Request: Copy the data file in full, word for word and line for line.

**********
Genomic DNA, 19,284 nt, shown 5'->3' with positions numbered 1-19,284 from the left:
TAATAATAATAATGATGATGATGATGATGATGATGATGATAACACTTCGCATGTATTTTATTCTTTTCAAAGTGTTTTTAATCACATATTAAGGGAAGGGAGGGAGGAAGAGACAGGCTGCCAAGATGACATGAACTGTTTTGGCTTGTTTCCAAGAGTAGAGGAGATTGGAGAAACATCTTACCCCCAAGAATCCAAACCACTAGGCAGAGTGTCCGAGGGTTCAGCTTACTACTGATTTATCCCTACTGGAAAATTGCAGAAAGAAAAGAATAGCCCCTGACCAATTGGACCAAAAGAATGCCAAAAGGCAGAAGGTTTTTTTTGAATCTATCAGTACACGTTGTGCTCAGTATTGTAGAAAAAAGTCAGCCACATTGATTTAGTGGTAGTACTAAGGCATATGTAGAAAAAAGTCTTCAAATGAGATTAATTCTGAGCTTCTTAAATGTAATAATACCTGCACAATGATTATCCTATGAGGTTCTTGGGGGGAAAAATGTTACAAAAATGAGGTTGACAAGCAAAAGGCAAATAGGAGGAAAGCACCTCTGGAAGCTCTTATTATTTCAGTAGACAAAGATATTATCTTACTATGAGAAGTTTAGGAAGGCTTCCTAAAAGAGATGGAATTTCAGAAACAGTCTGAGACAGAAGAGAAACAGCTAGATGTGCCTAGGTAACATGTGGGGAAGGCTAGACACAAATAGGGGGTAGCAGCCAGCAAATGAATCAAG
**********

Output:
Genomic DNA, 19,284 nt, shown 5'->3' with positions numbered 1-19,284 from the left:
TAATAATAATAATGATGATGATGATGATGATGATGATGATAACACTTCGCATGTATTTTATTCTTTTCAAAGTGTTTTTAATCACATATTAAGGGAAGGGAGGGAGGAAGAGACAGGCTGCCAAGATGACATGAACTGTTTTGGCTTGTTTCCAAGAGTAGAGGAGATTGGAGAAACATCTTACCCCCAAGAATCCAAACCACTAGGCAGAGTGTCCGAGGGTTCAGCTTACTACTGATTTATCCCTACTGGAAAATTGCAGAAAGAAAAGAATAGCCCCTGACCAATTGGACCAAAAGAATGCCAAAAGGCAGAAGGTTTTTTTTGAATCTATCAGTACACGTTGTGCTCAGTATTGTAGAAAAAAGTCAGCCACATTGATTTAGTGGTAGTACTAAGGCATATGTAGAAAAAAGTCTTCAAATGAGATTAATTCTGAGCTTCTTAAATGTAATAATACCTGCACAATGATTATCCTATGAGGTTCTTGGGGGGAAAAATGTTACAAAAATGAGGTTGACAAGCAAAAGGCAAATAGGAGGAAAGCACCTCTGGAAGCTCTTATTATTTCAGTAGACAAAGATATTATCTTACTATGAGAAGTTTAGGAAGGCTTCCTAAAAGAGATGGAATTTCAGAAACAGTCTGAGACAGAAGAGAAACAGCTAGATGTGCCTAGGTAACATGTGGGGAAGGCTAGACACAAATAGGGGGTAGCAGCCAGCAAATGAATCAAG